You posted in a comment: "Currently it appears to be mission impossible." Well, here is an example question, where an user had Windows installed to BIOS boot from an external drive on a 2012 Mac.
I believe your model Mac is suppose to BIOS boot Windows 10. You have a BIOS booting Windows 10 installed on the internal drive. You should probably ...
The issue is not the type of external drive you use e.g. Flash Drive, Hard Disk etc but how the drive is formatted.
Windows and macOS can both read and write FAT and exFAT formatted drives. A flash drive defaults to one of these depending on its size.
By default Windows drives are formatted to NTFS. macOS includes (or perhaps used to include) a driver that ...
In Windows, Search for:
Apple Software Update
Click on it.
If any updates are available, click on Install.
Click Yes if prompted.
If still cannot, check here - No Mac Startup Disk - Apple Support Communities
Hope this helps!
I assume you are trying to install Windows 10 on the MacBookPro 2013. Your question does not provide enough information that can be used to generate an exact answer. I would need to know which version of firmware is currently installed on your Mac. This firmware is tied to the latest version of macOS (OS X) that was installed on your Mac. You may need later ...
What worked for me is the following, using two USB sticks, but without any terminal and brew magic:
Format both USB sticks using macOS Disk Utility, USB stick A (>2 GB) with FAT32 and USB stick B (>8 GB) with exFAT.
Download the Windows 10 ISO and open it with macOS Finder.
Copy everything except sources folder onto USB stick A (drag and drop).
On the ...
You can use the dd command to clone the disk as follows:
If the source SDD is larger than the destination SSD, start up your Mac in Windows 10 and shrink the partition on the source disk, as explained in this Microsoft document: Shrink a basic volume, so that its size is smaller than the destination SSD. Then restart your Mac in macOS.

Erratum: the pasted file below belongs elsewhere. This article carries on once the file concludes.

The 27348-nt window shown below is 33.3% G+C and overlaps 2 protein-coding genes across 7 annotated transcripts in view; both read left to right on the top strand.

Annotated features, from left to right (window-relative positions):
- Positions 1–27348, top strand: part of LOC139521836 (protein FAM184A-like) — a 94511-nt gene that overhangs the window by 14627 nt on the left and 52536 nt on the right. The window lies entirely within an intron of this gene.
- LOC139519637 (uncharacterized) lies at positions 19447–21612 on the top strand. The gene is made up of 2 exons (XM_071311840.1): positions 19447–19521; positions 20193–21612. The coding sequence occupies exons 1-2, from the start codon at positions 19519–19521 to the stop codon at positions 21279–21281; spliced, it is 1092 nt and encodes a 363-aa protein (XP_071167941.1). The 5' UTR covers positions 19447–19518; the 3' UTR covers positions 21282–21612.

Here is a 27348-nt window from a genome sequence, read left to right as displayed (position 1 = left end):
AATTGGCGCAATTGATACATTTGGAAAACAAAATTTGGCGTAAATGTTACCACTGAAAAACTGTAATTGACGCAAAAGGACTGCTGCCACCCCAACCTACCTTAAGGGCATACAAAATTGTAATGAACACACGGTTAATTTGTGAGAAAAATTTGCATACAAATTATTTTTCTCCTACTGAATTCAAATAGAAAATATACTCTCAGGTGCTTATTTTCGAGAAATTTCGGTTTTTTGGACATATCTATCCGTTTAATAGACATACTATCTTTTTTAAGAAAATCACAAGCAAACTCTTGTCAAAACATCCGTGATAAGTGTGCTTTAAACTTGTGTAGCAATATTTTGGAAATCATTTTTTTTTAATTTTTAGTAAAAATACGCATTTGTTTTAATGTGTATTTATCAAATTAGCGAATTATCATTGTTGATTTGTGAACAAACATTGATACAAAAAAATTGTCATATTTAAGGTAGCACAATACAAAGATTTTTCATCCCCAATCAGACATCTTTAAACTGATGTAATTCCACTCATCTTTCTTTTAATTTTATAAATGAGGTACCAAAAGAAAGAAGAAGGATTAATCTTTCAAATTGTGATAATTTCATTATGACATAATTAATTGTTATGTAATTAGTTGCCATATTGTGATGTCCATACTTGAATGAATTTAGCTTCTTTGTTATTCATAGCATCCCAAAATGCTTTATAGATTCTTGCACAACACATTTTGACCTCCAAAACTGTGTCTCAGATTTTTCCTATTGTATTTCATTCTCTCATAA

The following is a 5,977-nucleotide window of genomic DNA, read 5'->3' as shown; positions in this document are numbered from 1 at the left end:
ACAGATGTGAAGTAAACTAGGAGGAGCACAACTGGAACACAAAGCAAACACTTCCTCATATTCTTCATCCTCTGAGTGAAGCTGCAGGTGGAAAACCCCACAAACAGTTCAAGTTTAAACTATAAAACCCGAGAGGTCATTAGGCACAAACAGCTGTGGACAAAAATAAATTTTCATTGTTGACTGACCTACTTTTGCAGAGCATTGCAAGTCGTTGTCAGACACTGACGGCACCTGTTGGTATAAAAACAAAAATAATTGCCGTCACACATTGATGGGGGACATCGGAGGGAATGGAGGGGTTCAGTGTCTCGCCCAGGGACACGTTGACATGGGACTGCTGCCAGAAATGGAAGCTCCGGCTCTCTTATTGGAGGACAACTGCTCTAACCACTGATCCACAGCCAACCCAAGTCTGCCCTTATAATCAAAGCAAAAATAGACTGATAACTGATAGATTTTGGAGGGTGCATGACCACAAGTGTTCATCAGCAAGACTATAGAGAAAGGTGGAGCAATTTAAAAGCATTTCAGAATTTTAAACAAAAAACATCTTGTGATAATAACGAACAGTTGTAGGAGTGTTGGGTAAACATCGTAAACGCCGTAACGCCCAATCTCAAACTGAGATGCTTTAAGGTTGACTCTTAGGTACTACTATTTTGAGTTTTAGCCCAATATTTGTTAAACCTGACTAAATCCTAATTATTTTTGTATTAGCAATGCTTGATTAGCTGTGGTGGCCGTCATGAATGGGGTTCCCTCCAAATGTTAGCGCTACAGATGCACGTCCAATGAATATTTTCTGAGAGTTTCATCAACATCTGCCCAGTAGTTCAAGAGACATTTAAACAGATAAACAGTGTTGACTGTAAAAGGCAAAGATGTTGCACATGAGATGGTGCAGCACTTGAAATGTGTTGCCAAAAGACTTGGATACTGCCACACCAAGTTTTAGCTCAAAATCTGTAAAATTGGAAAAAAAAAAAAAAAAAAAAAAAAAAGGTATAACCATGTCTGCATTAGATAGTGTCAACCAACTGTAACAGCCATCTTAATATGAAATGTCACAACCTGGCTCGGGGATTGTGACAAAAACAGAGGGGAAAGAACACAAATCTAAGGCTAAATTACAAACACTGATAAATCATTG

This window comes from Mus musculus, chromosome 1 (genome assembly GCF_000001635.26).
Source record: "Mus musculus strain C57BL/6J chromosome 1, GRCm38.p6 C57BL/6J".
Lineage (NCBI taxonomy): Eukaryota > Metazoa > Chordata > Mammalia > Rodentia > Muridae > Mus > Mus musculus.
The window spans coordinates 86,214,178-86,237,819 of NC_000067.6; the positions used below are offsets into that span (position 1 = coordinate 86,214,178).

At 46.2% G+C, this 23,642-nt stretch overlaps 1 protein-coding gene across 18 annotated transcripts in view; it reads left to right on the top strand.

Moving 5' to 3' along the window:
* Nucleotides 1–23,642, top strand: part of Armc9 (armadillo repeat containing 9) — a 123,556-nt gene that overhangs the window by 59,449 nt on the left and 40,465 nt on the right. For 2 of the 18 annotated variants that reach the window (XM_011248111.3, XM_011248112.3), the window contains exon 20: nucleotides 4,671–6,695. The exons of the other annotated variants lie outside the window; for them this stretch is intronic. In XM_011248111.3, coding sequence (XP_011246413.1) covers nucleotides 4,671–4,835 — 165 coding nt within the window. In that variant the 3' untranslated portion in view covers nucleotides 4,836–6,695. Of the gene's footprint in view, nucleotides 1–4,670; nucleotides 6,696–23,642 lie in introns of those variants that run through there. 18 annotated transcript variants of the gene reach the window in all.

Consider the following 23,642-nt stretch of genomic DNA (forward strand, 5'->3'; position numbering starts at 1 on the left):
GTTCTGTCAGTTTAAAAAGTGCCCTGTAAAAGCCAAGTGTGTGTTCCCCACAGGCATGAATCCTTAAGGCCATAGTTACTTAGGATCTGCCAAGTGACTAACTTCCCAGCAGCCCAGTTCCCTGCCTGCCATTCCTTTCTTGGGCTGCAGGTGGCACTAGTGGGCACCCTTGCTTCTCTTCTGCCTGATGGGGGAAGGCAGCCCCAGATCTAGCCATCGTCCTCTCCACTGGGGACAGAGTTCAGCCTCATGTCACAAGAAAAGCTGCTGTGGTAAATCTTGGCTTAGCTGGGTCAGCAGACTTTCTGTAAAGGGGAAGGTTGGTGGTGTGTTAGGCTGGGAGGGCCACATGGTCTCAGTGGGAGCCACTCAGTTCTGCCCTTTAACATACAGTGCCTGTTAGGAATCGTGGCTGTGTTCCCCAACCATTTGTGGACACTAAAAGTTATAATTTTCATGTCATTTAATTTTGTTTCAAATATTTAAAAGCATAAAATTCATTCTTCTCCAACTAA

Connect both SSD ...
So I've had this issue with a Mac Pro 5,1. After reboot, I would have to hold down option key and select to boot into Windows/Bootcamp otherwise I would get the no bootable disk message. It's an NVRAM issue.
You have to reset the NVRAM by holding down option + command + P + R while booting. It will restart and then you have to hold down the option key and ...
There is a way but you need to enable 1 thing in windows - it means - make a writable ftp server and connect to that server directly from ios app named „files” then you can do it. Only that you need to know how to configure ftp in windows (but that’s not a place I think for sharing thoughts about windows).
I couldn't find the way to do it natively on the iPad so I used the application Filemail (mirror) (gratis), which:
allows users to select all photos+videos in one click (open Filemail then upload all pics/vids from there)
doesn't stop uploads after the iPad gets auto-locked.
doesn't require no registration to send up to 50 GB
doesn't have any ad.
Option 1: Native Split View in Big Sur
Make sure you have at least two windows on your desktop
Start by hovering your mouse over the green maximise button of one of these windows
Click on "Tile Window to Left of Screen"
Then, choose the other window, which should become the right part of your tiled window arrangement, by clicking on that window....
Macos doesn’t have any special ability to run other applications or OS apart from using virtualization to install windows or Linux guest OS on macOS host machines. Boot Camp makes permanent changes to your disk, so virtualization is usually easier to free up space than running windows on Mac hardware directly.